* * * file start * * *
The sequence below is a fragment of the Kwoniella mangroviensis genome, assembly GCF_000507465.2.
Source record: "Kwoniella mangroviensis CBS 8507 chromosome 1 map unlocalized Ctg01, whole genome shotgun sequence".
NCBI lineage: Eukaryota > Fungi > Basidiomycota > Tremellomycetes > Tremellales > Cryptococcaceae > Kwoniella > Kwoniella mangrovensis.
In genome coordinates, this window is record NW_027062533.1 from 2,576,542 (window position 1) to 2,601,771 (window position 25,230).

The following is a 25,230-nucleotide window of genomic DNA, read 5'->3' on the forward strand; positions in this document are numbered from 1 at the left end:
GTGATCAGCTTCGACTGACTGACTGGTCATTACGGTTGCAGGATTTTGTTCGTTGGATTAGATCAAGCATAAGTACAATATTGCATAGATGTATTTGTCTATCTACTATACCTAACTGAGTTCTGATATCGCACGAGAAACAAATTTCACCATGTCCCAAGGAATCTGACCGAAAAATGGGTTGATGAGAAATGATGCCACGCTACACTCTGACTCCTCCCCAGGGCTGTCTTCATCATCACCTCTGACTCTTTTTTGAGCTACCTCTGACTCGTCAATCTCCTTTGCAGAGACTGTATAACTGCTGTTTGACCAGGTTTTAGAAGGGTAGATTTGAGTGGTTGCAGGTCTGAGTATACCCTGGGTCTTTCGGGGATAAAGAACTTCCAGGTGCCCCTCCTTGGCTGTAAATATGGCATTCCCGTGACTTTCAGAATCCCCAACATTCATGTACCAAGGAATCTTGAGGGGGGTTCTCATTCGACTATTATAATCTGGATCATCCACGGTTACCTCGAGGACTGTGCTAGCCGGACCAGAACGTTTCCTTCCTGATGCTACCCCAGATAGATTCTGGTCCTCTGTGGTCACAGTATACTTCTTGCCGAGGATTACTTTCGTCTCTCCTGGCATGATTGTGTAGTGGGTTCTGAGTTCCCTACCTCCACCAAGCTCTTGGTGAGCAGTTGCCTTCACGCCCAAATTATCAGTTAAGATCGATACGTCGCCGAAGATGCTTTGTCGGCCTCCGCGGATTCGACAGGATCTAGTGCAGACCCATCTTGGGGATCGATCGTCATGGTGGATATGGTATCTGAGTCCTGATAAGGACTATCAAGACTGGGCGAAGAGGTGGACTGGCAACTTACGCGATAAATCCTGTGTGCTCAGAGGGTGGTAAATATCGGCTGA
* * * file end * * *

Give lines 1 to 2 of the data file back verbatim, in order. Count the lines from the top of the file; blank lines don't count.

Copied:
The sequence below is a fragment of the Kwoniella mangroviensis genome, assembly GCF_000507465.2.
Source record: "Kwoniella mangroviensis CBS 8507 chromosome 1 map unlocalized Ctg01, whole genome shotgun sequence".